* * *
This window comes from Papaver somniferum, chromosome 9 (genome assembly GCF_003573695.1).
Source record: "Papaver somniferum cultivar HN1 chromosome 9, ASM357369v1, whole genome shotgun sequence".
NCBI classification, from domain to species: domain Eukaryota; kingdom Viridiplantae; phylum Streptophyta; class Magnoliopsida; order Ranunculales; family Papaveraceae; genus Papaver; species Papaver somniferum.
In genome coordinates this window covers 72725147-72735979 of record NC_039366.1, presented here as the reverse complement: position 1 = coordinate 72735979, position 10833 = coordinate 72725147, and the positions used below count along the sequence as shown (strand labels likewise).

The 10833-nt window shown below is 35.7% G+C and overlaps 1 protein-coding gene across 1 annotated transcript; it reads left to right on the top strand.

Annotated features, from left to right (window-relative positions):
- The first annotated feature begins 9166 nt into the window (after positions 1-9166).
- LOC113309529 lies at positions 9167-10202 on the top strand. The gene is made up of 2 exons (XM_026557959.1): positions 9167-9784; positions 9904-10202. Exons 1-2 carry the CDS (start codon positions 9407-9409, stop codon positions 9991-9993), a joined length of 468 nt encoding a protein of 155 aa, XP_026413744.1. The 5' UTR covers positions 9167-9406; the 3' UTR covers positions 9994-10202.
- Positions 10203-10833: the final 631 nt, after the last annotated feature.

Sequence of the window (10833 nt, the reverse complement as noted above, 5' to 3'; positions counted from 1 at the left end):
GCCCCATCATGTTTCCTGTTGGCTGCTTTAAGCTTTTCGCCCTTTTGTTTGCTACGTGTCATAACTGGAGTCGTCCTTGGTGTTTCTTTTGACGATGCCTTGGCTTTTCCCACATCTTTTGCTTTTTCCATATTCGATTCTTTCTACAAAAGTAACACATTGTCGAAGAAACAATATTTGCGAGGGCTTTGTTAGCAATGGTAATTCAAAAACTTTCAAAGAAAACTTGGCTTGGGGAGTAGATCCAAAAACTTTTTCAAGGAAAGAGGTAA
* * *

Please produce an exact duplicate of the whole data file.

This window comes from Papaver somniferum, chromosome 9 (genome assembly GCF_003573695.1).
Source record: "Papaver somniferum cultivar HN1 chromosome 9, ASM357369v1, whole genome shotgun sequence".
NCBI classification, from domain to species: domain Eukaryota; kingdom Viridiplantae; phylum Streptophyta; class Magnoliopsida; order Ranunculales; family Papaveraceae; genus Papaver; species Papaver somniferum.
In genome coordinates this window covers 72725147-72735979 of record NC_039366.1, presented here as the reverse complement: position 1 = coordinate 72735979, position 10833 = coordinate 72725147, and the positions used below count along the sequence as shown (strand labels likewise).

The 10833-nt window shown below is 35.7% G+C and overlaps 1 protein-coding gene across 1 annotated transcript; it reads left to right on the top strand.

Annotated features, from left to right (window-relative positions):
- The first annotated feature begins 9166 nt into the window (after positions 1-9166).
- LOC113309529 lies at positions 9167-10202 on the top strand. The gene is made up of 2 exons (XM_026557959.1): positions 9167-9784; positions 9904-10202. Exons 1-2 carry the CDS (start codon positions 9407-9409, stop codon positions 9991-9993), a joined length of 468 nt encoding a protein of 155 aa, XP_026413744.1. The 5' UTR covers positions 9167-9406; the 3' UTR covers positions 9994-10202.
- Positions 10203-10833: the final 631 nt, after the last annotated feature.

Sequence of the window (10833 nt, the reverse complement as noted above, 5' to 3'; positions counted from 1 at the left end):
GCCCCATCATGTTTCCTGTTGGCTGCTTTAAGCTTTTCGCCCTTTTGTTTGCTACGTGTCATAACTGGAGTCGTCCTTGGTGTTTCTTTTGACGATGCCTTGGCTTTTCCCACATCTTTTGCTTTTTCCATATTCGATTCTTTCTACAAAAGTAACACATTGTCGAAGAAACAATATTTGCGAGGGCTTTGTTAGCAATGGTAATTCAAAAACTTTCAAAGAAAACTTGGCTTGGGGAGTAGATCCAAAAACTTTTTCAAGGAAAGAGGTAA